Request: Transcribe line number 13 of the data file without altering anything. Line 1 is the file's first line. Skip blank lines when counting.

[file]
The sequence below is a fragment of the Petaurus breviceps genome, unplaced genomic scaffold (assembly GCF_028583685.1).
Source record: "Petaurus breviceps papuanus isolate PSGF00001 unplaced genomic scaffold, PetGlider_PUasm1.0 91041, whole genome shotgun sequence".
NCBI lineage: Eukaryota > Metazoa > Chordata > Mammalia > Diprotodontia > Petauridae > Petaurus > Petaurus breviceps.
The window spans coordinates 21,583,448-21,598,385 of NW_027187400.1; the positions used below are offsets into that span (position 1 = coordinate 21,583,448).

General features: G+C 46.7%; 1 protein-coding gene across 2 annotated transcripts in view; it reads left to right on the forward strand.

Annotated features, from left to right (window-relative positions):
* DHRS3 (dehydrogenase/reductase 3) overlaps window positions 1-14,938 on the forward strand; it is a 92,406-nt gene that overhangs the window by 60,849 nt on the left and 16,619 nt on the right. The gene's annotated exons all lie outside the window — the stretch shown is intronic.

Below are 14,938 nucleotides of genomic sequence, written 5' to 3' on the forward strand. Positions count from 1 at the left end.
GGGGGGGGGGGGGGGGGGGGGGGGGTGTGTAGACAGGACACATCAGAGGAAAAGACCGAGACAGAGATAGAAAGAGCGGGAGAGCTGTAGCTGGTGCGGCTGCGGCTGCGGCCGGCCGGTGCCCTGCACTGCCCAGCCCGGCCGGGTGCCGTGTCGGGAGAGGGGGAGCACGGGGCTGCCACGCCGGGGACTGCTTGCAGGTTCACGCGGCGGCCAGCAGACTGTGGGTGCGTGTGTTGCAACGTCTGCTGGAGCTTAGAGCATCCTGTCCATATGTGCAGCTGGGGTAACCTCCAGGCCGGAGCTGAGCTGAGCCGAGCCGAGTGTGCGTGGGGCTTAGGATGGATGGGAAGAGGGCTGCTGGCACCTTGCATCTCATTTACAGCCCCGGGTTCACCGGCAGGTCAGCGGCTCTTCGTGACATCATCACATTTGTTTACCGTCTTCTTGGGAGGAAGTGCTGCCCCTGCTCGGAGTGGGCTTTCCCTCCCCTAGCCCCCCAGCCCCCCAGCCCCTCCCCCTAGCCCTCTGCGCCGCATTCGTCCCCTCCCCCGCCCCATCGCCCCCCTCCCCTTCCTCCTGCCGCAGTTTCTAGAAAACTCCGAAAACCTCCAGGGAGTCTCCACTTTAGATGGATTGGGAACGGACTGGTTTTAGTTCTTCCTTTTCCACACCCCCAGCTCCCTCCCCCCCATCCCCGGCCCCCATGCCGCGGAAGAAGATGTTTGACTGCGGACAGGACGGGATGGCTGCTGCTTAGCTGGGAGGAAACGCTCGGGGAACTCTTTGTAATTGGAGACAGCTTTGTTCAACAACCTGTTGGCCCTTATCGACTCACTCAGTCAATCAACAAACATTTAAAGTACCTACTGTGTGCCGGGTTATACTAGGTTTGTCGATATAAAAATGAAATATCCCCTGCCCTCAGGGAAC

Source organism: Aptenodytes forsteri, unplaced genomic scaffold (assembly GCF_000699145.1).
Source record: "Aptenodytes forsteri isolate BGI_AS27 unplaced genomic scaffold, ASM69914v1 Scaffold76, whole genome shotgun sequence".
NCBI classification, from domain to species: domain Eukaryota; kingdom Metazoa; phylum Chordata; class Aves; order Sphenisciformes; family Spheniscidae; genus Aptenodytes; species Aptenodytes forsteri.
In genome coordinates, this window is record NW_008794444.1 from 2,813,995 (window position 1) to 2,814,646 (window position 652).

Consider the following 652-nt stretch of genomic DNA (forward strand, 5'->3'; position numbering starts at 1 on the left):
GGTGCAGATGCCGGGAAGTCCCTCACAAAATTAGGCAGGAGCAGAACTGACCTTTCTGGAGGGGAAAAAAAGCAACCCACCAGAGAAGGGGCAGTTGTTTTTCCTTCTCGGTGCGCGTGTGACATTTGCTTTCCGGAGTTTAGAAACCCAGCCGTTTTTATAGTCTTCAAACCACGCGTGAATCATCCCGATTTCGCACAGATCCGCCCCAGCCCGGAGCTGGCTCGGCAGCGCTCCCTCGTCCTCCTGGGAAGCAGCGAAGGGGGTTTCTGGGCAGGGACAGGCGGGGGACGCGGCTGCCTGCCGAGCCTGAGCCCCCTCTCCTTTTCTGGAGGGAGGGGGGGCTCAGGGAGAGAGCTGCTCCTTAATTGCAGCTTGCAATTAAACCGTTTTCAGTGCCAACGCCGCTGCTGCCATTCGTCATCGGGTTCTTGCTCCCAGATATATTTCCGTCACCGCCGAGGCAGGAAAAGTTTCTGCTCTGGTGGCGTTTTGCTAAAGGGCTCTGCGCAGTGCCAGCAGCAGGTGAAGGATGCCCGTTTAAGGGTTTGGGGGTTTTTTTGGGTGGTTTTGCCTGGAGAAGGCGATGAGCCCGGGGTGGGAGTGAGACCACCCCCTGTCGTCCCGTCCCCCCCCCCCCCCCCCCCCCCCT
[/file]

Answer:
In genome coordinates, this window is record NW_008794444.1 from 2,813,995 (window position 1) to 2,814,646 (window position 652).